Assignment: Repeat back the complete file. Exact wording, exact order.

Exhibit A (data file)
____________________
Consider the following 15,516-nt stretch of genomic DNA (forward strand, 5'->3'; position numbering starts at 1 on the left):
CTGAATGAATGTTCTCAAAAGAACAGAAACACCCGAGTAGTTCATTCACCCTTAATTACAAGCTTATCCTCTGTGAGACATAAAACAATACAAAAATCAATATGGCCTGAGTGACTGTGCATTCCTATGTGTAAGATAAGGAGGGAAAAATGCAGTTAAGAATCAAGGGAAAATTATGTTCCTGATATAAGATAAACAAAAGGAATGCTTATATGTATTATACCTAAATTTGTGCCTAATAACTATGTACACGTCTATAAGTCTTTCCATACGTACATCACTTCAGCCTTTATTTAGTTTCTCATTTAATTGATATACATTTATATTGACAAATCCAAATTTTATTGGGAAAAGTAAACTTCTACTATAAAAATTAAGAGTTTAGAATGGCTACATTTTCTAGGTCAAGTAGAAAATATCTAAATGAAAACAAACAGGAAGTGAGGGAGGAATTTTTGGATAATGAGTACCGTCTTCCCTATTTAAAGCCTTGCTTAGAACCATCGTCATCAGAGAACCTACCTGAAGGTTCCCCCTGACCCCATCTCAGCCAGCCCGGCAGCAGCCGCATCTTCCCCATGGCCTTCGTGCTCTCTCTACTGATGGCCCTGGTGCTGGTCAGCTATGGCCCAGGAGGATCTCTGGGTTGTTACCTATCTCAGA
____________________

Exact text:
Consider the following 15,516-nt stretch of genomic DNA (forward strand, 5'->3'; position numbering starts at 1 on the left):
CTGAATGAATGTTCTCAAAAGAACAGAAACACCCGAGTAGTTCATTCACCCTTAATTACAAGCTTATCCTCTGTGAGACATAAAACAATACAAAAATCAATATGGCCTGAGTGACTGTGCATTCCTATGTGTAAGATAAGGAGGGAAAAATGCAGTTAAGAATCAAGGGAAAATTATGTTCCTGATATAAGATAAACAAAAGGAATGCTTATATGTATTATACCTAAATTTGTGCCTAATAACTATGTACACGTCTATAAGTCTTTCCATACGTACATCACTTCAGCCTTTATTTAGTTTCTCATTTAATTGATATACATTTATATTGACAAATCCAAATTTTATTGGGAAAAGTAAACTTCTACTATAAAAATTAAGAGTTTAGAATGGCTACATTTTCTAGGTCAAGTAGAAAATATCTAAATGAAAACAAACAGGAAGTGAGGGAGGAATTTTTGGATAATGAGTACCGTCTTCCCTATTTAAAGCCTTGCTTAGAACCATCGTCATCAGAGAACCTACCTGAAGGTTCCCCCTGACCCCATCTCAGCCAGCCCGGCAGCAGCCGCATCTTCCCCATGGCCTTCGTGCTCTCTCTACTGATGGCCCTGGTGCTGGTCAGCTATGGCCCAGGAGGATCTCTGGGTTGTTACCTATCTCAGA